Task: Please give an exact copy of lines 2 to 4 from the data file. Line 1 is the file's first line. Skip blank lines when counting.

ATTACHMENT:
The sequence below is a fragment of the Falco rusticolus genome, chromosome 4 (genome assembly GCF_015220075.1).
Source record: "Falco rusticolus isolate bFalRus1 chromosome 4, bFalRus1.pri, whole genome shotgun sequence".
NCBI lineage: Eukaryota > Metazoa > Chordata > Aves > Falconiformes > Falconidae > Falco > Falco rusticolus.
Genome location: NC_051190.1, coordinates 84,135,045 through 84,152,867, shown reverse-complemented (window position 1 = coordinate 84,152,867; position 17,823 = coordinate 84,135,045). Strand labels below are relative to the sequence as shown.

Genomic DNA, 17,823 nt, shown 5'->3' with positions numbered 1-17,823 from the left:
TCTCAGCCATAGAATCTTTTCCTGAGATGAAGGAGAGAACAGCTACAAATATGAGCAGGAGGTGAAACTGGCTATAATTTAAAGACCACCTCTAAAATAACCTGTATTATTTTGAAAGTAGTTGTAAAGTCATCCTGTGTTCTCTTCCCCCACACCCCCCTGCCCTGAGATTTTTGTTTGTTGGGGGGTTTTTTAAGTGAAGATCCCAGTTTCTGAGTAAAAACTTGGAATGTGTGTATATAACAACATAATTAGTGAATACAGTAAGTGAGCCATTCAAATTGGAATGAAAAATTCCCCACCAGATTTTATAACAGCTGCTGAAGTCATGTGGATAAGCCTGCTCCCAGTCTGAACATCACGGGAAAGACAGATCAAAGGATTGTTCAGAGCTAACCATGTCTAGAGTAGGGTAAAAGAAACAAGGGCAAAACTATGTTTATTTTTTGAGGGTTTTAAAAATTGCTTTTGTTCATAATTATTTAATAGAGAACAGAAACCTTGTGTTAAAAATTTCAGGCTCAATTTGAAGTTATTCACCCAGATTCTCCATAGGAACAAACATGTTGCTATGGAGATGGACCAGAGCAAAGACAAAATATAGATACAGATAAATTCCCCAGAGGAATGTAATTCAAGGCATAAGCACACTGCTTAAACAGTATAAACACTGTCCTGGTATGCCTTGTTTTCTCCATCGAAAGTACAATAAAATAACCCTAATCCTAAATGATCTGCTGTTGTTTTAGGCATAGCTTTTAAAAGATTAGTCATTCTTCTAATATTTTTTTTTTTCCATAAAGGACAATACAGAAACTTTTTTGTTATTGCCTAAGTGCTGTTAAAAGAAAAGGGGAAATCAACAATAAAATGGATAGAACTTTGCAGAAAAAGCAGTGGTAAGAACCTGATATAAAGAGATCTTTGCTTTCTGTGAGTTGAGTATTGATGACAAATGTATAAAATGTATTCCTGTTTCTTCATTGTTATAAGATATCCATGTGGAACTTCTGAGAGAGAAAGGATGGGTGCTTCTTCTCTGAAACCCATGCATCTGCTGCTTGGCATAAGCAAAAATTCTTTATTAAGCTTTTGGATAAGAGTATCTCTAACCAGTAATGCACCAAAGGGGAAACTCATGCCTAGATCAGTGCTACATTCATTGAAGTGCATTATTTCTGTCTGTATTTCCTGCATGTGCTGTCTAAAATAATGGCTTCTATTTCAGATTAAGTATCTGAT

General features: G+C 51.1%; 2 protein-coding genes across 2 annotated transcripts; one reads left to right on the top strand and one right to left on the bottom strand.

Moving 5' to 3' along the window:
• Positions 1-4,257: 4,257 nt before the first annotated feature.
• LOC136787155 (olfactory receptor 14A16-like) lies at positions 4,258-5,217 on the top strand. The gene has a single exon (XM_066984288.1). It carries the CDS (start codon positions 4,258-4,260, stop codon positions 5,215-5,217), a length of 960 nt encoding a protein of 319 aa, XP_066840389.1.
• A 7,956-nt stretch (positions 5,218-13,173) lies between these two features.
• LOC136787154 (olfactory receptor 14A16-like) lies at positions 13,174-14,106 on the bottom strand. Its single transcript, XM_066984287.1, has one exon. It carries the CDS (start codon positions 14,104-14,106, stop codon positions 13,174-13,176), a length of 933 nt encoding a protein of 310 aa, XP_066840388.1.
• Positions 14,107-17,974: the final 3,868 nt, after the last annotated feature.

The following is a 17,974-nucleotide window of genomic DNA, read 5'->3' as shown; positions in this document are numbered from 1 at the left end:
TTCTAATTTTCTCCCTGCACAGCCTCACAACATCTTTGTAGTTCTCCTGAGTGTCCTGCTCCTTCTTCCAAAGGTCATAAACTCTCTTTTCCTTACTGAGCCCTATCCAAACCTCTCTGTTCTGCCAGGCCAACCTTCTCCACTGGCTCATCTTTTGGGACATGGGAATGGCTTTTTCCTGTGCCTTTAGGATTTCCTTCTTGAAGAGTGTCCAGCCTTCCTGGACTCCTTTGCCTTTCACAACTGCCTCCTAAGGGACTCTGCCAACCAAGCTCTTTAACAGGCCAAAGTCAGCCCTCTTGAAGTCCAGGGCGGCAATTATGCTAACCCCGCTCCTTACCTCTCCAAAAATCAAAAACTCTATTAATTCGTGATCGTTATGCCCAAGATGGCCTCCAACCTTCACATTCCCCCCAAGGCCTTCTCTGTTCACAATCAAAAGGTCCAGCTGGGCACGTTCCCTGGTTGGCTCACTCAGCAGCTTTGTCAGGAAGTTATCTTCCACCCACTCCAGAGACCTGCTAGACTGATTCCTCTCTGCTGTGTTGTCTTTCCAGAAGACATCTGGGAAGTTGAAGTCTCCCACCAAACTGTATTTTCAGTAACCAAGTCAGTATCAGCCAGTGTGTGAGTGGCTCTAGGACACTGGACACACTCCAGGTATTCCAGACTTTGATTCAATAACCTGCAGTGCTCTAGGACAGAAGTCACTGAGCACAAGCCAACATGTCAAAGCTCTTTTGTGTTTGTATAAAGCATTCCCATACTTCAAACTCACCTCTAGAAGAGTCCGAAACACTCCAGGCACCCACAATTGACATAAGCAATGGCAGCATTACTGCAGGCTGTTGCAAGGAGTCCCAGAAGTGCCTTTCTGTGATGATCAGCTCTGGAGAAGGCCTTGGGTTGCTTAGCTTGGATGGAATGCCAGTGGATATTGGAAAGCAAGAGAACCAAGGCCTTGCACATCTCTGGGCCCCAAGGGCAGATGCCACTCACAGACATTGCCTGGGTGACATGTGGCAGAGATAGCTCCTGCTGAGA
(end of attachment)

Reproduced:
Source record: "Falco rusticolus isolate bFalRus1 chromosome 4, bFalRus1.pri, whole genome shotgun sequence".
NCBI lineage: Eukaryota > Metazoa > Chordata > Aves > Falconiformes > Falconidae > Falco > Falco rusticolus.
Genome location: NC_051190.1, coordinates 84,135,045 through 84,152,867, shown reverse-complemented (window position 1 = coordinate 84,152,867; position 17,823 = coordinate 84,135,045). Strand labels below are relative to the sequence as shown.